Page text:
Cold-Hardy Winter Veggies to Grow

Don't limit your vegetable garden to the summer and fall. Grow cold-hardy winter vegetables that have proven they can take the cold.

DSCN0172.JPG

Cabbage

Cabbage is a very cold-hardy vegetable.

Cabbage is a very cold-hardy vegetable.

This year, keep your gardening growing even after temperatures drop. There are many vegetables that will grow well in a winter vegetable garden. In many areas these plants can grow with minimal protection, but for the best chances of success, make arrangements to cover them in the most adverse weather.

These rugged veggies will reward you with a healthful harvest to help ward off cold and flu and the winter blues:

1: Arugula is at its best in cold weather.  If you have tried growing this popular salad green in warm weather and have been disappointed in the too-strong flavor, try again in winter.

2: Broccoli will continue to produce side shoot florets once the main head is harvested. Well-established plants can produce these shoots throughout much of the winter.

3: Brussels sprouts are the most cold-hardy of the cabbage family. They take a long time to mature, so plant early.

4: Cabbage is very hardy, but heads will develop very slowly in the cold. Get an early fall start and stagger the plantings every two weeks to enjoy fresh cabbage most of the winter.

5: Endive and radicchio are members of the chicory family and make wonderful additions to winter salads. They can also be cooked.

6: Garlic planted in fall will grow “scallions”—known as scapes—that can be harvested lightly. Use them in the same recipes you would use garlic cloves or onion scallions.

7: Kale, collards and mustard make delicious additions to winter soups and stews. As with the other greens, they also taste great in salads when the leaves are young and tender. They are contenders with spinach as the healthiest of all “greens.”

8: Spinach is Popeye’s favorite for good reason. There are approximately 12 million ways to enjoy spinach raw, cooked or somewhere in-between.

9: Swiss chard is in the same family as beets, but the greens have a milder flavor. It is often cooked,  but young leaves are good in salads as well.

10: Turnips and rutabagas round out the flavor of winter soups and stews. They also taste great roasted in a root vegetable blend with carrots, parsnips, potatoes, onions and beets.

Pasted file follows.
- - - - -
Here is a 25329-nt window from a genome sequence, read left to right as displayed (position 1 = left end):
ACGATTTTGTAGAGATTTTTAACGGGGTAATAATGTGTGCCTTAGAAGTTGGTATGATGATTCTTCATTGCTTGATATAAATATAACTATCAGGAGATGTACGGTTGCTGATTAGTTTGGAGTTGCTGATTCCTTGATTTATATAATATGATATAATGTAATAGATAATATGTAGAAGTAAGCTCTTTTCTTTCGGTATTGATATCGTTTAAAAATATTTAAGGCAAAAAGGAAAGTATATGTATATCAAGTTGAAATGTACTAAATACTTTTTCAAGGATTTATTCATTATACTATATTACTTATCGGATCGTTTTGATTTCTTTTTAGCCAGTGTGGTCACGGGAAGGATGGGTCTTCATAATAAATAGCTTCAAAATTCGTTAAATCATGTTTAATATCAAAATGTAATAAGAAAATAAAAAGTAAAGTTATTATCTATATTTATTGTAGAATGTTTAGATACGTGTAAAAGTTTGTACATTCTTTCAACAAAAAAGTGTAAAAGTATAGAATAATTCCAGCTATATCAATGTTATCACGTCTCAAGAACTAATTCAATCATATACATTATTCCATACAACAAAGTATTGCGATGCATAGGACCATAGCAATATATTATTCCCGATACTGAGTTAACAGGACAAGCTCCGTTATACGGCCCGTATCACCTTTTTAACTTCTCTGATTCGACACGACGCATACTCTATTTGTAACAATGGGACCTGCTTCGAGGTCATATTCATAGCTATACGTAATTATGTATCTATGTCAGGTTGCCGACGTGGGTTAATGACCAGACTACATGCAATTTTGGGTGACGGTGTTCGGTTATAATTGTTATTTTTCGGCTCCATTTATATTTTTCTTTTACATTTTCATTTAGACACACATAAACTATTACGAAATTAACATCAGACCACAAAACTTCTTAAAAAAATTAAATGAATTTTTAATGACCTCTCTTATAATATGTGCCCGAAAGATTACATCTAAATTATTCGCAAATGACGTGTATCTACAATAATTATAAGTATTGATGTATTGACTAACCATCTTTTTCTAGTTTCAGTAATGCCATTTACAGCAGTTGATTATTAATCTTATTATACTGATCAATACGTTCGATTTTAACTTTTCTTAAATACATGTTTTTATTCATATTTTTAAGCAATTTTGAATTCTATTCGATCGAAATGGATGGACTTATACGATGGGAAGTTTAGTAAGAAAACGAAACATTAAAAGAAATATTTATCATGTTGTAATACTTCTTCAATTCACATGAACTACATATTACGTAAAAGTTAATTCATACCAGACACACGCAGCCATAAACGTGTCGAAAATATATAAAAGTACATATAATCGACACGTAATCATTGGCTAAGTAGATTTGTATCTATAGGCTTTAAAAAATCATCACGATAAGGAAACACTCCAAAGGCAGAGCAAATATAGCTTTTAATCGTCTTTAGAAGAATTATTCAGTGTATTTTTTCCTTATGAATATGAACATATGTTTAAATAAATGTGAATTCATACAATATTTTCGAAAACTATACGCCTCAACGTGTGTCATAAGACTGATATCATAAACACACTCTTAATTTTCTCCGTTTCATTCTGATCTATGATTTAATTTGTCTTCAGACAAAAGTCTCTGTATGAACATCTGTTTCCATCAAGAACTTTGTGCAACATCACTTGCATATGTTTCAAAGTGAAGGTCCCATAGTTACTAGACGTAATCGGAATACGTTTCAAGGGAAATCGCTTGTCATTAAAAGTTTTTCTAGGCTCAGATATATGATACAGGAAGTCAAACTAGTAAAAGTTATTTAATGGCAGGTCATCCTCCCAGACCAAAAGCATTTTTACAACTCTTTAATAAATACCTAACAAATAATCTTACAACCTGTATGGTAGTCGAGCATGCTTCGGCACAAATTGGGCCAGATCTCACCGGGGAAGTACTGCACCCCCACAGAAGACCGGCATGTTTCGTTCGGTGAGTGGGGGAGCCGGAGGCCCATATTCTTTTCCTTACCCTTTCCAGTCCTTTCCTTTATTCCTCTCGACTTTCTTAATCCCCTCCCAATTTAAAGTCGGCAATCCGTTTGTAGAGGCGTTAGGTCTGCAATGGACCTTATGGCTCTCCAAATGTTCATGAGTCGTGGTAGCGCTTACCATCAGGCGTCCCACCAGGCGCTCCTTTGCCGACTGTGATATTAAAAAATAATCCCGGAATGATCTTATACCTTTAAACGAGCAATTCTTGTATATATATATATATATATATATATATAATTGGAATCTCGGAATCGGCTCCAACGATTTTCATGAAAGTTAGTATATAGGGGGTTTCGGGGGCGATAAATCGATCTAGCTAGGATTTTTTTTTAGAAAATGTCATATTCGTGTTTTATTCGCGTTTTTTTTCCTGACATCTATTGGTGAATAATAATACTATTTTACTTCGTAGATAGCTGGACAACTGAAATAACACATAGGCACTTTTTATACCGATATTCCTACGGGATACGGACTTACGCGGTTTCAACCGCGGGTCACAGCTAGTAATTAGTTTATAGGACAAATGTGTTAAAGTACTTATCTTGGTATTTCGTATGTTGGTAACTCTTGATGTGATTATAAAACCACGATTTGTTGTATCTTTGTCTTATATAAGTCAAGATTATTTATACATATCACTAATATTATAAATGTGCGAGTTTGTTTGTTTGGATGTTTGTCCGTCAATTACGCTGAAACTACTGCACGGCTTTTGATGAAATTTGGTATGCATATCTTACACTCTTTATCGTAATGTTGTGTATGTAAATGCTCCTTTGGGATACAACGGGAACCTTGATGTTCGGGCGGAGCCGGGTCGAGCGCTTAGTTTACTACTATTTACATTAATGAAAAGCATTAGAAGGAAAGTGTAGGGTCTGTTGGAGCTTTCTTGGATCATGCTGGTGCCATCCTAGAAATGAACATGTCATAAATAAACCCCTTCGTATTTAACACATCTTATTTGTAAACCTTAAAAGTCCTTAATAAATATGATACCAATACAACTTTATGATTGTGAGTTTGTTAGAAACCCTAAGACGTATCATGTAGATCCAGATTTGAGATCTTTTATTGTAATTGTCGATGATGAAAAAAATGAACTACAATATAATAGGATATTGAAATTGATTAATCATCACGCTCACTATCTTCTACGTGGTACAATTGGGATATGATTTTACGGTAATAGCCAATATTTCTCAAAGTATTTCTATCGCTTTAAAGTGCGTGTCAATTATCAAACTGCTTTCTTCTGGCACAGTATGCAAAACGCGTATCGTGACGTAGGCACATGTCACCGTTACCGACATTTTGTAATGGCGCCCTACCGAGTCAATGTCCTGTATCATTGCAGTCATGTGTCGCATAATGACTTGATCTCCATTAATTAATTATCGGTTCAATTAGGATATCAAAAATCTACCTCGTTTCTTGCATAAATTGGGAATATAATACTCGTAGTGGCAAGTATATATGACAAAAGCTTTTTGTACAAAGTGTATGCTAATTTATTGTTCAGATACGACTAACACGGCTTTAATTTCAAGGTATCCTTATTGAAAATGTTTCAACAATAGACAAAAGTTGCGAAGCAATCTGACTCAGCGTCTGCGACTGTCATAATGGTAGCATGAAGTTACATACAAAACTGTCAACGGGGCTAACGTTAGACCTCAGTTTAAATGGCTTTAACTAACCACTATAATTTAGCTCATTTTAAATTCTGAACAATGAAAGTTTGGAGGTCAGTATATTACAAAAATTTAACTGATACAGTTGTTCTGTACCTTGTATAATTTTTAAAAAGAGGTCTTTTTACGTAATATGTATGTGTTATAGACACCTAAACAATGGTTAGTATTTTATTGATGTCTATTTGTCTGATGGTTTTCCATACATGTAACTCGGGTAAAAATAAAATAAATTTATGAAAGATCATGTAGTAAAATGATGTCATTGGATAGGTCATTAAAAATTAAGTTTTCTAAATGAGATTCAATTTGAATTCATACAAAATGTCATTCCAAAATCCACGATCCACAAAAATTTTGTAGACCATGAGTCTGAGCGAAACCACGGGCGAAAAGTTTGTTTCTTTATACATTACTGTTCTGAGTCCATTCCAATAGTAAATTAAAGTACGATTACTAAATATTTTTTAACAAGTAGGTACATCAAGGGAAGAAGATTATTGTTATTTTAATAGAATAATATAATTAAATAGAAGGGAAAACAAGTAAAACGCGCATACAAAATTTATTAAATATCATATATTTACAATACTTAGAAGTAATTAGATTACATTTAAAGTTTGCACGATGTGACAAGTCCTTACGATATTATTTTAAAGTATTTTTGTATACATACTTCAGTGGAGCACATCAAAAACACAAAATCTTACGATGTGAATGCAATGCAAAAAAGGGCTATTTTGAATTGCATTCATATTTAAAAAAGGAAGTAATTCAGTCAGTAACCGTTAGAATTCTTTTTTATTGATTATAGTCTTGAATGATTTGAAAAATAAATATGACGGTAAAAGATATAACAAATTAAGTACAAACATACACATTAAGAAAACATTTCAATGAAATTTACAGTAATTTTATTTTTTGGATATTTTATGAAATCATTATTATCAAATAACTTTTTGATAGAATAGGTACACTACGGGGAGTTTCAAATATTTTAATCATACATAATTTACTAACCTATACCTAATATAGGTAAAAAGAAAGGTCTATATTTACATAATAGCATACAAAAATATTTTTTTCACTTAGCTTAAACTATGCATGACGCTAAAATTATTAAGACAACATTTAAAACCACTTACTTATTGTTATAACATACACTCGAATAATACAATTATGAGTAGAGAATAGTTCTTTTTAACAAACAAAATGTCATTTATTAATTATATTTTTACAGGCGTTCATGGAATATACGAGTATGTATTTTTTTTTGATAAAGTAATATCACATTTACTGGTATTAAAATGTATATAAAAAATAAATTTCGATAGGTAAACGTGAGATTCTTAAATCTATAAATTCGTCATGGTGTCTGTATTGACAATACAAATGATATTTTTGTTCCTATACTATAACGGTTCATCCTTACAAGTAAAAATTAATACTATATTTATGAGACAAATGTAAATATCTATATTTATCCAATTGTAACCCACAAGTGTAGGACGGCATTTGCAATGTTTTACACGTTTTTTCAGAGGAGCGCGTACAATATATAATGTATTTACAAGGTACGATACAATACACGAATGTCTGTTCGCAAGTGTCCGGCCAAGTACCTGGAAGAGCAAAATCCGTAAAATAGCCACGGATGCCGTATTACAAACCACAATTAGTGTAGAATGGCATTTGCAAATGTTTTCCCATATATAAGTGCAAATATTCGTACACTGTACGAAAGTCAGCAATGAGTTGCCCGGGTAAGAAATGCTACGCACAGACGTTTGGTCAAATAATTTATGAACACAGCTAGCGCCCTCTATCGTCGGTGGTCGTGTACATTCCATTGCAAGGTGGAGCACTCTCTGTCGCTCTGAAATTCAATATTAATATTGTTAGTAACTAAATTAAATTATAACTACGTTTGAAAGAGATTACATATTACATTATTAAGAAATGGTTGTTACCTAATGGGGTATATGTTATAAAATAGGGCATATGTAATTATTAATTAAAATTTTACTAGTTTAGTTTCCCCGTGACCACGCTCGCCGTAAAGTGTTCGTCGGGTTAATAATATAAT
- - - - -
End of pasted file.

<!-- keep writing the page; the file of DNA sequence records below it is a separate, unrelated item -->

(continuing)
Bonus recommendation: Parsley is an herb to consider for the winter garden. The foliage of curled leaf parsley is hardier than flat leaf. In the kitchen, parsley mixes well with other veggies as well as meat and fish. It can be a garnish or partner of the main ingredient—think spinach parsley pesto.

Next Up

Growing and Caring for Hellebores

The gorgeous Lenten rose, or hellebore, is a winter bloomer that delights in even the coldest temperatures.

What to Plant in Winter

Keep busy planting in winter tackling these chores, no matter where you garden.

How to Build a Hoop House to Protect Your Vegetables

Extend your cool-weather growing season and even get a jump on spring with a DIY hoop house frame to cover a raised bed.

How to Grow Peas

Peas are a can't-fail, early spring pleasure. Learn how to add these edible beauties to your vegetable garden.

How Long Does Asparagus Take to Grow?

This vegetable can rival a sloth for slowness. Learn two ways to hurry things up.

How and When to Bring Houseplants Inside for Winter

Houseplants that have spent summer basking in the great outdoors need a little TLC before moving them inside for the winter. Get tips on how to successfully transition your plants from summer to winter.

How to Grow Tomatoes in a Raised Bed

If your soil doesn't drain well, you might be better off growing your tomatoes in raised beds.

What's the Difference Between a Yam and a Sweet Potato?

These two veggies are often called the same thing or misidentified; find out how to tell the difference between these two tasty tubers.

How to Grow Rhubarb

Learn how to plant rhubarb and when to harvest rhubarb stalks that can add a distinctive tartness to such treats as pies and jams.

How to Grow Microgreens

Packed with nutrition, microgreens add robust vegetable or herb flavor to dishes, but they can be costly to buy at the grocery store. Luckily, they’re very easy to grow from seed at home and can be grown year-round indoors, regardless of climate.

Go Shopping

Get product recommendations from HGTV editors, plus can’t-miss sales and deals.

On TV

Follow Us Everywhere

Join the party! Don't miss HGTV in your favorite social media feeds.